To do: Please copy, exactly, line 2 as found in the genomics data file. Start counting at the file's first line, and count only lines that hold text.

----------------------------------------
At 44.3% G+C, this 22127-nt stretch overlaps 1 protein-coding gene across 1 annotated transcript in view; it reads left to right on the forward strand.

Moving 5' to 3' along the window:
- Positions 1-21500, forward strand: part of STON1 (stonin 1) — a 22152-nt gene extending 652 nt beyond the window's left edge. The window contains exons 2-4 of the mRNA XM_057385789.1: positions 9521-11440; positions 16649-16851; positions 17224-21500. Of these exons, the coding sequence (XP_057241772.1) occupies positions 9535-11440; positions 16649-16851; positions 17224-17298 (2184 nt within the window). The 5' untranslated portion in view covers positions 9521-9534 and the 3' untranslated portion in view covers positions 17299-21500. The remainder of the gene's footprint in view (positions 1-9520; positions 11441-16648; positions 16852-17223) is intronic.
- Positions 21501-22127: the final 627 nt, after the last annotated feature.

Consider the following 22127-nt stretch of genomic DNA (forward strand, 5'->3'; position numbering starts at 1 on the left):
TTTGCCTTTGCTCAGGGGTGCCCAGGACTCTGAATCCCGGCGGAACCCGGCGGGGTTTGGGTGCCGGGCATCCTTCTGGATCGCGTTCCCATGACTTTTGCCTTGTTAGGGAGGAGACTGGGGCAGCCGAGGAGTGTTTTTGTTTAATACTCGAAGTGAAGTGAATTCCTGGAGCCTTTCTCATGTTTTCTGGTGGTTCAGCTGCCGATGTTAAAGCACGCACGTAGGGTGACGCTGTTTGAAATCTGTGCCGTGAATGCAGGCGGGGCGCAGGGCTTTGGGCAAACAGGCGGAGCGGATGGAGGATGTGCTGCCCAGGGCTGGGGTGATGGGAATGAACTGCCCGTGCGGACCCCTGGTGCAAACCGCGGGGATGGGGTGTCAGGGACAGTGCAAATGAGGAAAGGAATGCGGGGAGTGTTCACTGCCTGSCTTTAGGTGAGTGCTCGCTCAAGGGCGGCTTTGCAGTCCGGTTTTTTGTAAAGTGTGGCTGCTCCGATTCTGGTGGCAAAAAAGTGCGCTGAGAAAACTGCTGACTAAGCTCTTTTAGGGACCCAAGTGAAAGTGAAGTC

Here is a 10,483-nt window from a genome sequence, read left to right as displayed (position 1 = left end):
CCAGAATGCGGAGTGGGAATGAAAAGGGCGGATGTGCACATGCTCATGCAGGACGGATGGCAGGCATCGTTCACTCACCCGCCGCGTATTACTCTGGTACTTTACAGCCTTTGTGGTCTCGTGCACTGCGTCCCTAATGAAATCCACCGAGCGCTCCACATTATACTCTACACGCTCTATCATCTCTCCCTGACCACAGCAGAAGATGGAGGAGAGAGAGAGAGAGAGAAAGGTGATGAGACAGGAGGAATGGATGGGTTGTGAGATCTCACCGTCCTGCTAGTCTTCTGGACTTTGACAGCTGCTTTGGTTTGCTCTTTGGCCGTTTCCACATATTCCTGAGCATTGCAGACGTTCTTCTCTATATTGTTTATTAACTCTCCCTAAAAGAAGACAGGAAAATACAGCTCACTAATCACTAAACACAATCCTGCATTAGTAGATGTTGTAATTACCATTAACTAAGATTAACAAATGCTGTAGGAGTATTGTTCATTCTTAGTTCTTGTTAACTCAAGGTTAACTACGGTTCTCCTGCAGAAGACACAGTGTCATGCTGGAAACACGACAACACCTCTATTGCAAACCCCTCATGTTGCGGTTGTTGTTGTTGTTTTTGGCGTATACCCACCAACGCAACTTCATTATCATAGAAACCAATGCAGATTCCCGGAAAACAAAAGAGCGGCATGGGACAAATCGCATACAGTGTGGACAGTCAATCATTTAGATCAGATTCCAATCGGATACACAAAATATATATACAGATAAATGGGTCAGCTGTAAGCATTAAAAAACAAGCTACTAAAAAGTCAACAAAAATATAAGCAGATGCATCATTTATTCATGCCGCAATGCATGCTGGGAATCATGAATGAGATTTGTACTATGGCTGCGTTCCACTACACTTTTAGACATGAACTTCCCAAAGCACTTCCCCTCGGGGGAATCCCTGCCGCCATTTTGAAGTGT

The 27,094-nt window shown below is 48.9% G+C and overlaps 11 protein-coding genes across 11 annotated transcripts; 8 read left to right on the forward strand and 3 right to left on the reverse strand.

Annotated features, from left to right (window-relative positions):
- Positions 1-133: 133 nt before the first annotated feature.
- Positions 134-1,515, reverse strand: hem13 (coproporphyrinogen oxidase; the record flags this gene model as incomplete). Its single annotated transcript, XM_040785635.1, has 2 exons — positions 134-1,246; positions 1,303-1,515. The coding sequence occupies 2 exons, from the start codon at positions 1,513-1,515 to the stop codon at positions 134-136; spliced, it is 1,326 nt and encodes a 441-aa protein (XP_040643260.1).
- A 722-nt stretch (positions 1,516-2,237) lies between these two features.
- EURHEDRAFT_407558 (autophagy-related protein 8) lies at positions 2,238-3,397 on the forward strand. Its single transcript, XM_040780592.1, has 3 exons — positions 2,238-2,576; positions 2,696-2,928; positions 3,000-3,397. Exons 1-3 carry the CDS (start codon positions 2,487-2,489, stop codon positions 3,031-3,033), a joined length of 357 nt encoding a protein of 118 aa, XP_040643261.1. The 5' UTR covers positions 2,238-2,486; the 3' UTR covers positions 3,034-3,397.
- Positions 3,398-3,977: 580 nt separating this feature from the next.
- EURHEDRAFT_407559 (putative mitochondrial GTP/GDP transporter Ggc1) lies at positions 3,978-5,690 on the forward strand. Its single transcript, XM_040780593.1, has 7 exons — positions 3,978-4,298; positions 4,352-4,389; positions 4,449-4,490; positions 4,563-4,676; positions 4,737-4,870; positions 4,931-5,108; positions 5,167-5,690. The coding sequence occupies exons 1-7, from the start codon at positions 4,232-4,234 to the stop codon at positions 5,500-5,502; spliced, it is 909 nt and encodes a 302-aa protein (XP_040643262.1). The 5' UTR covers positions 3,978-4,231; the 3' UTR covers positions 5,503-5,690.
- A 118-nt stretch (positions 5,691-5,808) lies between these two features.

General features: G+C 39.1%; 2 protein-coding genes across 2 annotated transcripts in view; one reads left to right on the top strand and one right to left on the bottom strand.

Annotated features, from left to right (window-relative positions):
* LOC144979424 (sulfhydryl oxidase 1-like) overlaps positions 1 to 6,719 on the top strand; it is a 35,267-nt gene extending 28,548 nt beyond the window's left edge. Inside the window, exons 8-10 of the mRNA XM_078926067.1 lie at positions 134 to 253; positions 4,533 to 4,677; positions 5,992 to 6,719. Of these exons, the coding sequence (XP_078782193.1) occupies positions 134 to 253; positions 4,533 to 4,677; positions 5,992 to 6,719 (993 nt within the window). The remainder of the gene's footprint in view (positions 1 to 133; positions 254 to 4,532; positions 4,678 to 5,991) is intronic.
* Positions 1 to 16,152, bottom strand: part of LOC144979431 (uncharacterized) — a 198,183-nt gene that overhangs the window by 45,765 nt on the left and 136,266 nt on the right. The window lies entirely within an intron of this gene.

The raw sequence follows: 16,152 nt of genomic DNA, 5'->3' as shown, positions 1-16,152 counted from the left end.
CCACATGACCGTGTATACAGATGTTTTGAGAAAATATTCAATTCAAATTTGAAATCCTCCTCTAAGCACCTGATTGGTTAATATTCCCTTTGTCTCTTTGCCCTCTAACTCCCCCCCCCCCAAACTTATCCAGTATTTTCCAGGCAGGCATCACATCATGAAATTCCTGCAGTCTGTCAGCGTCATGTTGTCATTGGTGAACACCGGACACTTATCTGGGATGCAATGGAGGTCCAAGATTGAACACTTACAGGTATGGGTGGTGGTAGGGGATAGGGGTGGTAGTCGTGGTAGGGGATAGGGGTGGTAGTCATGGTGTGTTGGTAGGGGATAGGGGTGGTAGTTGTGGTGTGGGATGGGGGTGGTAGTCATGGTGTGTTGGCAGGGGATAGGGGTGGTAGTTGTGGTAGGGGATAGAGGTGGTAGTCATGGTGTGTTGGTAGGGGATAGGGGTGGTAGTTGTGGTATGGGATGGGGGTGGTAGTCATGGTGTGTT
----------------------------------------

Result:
Moving 5' to 3' along the window: